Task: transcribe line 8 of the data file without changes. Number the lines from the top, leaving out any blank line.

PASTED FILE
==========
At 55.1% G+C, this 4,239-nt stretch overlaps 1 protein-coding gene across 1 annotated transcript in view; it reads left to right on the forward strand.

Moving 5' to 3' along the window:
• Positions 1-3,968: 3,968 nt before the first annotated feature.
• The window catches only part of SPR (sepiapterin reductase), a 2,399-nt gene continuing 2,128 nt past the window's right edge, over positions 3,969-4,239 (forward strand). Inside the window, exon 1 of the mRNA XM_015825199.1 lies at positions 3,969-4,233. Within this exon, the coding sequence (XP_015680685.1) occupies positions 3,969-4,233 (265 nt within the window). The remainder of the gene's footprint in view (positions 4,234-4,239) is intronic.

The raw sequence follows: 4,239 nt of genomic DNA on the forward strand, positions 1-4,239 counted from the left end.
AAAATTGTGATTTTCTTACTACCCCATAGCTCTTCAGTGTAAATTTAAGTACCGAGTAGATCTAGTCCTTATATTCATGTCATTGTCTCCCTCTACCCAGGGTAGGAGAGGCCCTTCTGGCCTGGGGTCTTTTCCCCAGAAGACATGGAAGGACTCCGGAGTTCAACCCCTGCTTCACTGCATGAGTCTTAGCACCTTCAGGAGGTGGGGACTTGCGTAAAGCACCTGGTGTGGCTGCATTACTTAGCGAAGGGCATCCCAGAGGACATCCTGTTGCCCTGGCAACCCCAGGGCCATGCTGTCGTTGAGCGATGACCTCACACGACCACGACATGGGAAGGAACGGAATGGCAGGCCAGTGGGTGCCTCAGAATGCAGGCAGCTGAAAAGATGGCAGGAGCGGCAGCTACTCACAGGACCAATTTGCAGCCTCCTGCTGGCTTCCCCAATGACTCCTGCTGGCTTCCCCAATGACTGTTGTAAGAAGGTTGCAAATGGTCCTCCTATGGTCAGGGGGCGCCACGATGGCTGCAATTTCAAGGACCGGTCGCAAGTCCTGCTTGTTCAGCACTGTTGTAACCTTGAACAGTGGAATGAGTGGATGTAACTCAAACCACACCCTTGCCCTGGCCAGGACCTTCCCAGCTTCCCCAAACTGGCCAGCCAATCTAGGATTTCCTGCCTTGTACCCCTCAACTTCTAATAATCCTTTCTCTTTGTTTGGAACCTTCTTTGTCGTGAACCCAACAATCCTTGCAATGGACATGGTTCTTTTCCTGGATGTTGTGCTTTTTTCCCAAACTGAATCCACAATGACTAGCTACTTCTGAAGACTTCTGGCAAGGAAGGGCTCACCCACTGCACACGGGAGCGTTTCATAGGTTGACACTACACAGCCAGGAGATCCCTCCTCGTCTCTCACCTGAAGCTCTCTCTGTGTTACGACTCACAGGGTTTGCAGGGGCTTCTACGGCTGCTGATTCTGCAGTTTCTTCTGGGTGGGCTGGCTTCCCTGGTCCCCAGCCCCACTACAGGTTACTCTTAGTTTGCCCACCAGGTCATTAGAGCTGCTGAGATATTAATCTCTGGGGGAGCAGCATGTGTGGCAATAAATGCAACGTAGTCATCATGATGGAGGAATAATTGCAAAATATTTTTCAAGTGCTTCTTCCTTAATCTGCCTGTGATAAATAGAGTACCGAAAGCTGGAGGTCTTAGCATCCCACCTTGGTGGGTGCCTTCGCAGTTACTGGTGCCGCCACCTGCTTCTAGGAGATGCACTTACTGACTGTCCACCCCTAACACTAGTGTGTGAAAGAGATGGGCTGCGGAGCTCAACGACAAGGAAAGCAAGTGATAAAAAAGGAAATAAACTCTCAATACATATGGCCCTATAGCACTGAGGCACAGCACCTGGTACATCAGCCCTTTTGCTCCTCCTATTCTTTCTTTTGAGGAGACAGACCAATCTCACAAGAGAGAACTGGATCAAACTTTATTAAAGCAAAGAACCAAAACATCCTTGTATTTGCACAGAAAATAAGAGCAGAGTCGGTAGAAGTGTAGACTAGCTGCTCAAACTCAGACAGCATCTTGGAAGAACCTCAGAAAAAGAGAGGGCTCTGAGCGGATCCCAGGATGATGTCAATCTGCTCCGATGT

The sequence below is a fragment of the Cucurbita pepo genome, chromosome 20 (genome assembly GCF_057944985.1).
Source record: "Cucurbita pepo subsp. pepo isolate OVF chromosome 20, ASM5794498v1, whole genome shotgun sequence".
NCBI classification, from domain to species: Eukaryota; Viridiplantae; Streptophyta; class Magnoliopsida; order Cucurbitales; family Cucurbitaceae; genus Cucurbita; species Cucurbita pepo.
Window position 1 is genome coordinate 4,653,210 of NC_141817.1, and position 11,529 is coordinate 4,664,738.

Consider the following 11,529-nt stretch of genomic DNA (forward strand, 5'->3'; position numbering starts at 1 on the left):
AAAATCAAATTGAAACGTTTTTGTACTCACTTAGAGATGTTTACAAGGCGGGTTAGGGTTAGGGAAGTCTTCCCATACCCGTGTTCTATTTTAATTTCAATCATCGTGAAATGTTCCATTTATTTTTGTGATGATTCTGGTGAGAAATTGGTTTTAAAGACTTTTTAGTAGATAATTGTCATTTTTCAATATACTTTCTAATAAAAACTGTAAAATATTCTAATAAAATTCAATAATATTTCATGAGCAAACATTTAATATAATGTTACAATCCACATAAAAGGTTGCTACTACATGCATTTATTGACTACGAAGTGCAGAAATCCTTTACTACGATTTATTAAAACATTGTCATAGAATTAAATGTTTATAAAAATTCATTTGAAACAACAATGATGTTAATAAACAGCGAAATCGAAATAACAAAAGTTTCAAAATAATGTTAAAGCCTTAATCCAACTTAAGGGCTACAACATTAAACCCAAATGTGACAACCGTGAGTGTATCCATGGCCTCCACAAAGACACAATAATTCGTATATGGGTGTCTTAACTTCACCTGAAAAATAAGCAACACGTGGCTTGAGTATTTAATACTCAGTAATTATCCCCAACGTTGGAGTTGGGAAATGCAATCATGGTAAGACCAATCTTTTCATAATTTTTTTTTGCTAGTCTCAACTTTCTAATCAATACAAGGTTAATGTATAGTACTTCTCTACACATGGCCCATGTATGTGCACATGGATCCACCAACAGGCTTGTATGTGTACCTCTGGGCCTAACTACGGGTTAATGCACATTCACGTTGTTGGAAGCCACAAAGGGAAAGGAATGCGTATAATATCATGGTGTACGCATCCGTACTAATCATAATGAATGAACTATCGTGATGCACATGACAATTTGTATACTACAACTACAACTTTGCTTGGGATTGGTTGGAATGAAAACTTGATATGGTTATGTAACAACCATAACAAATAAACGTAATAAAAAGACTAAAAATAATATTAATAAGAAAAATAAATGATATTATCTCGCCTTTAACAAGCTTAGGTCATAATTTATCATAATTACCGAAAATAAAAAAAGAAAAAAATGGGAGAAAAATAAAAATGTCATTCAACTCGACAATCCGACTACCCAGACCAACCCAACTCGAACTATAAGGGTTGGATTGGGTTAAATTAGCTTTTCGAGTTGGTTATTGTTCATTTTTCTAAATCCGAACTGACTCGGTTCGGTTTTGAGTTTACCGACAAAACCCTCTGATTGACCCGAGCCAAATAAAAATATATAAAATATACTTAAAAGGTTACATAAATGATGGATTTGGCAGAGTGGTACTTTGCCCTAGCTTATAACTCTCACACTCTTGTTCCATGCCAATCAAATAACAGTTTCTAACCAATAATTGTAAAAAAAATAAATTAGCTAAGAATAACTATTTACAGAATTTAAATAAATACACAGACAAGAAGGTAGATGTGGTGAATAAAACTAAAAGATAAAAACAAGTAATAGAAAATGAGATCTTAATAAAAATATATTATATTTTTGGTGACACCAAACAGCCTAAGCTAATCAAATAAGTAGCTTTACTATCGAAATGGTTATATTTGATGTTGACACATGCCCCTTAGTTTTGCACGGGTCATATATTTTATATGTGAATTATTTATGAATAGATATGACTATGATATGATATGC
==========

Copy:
Source record: "Cucurbita pepo subsp. pepo isolate OVF chromosome 20, ASM5794498v1, whole genome shotgun sequence".